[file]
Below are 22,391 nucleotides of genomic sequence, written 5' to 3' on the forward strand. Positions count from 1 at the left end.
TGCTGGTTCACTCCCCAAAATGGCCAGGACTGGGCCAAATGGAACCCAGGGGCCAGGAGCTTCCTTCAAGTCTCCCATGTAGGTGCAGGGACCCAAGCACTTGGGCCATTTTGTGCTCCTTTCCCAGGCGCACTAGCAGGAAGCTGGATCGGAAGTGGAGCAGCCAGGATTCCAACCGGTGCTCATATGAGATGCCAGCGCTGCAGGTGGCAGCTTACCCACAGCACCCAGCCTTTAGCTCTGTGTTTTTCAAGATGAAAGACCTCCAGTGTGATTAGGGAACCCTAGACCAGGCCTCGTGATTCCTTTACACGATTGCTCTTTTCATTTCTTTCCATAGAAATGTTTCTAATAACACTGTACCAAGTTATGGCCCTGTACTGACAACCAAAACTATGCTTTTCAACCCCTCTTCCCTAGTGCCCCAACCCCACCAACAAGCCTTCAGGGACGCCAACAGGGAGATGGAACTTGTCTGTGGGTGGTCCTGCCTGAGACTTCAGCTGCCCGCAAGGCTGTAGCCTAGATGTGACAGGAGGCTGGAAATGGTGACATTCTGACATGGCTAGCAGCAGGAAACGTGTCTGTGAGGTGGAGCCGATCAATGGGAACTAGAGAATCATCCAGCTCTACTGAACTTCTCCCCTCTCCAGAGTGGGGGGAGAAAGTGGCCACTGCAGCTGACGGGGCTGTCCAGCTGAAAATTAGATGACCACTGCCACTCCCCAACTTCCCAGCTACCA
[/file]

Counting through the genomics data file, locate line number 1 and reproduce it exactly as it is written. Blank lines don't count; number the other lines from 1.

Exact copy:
Below are 22,391 nucleotides of genomic sequence, written 5' to 3' on the forward strand. Positions count from 1 at the left end.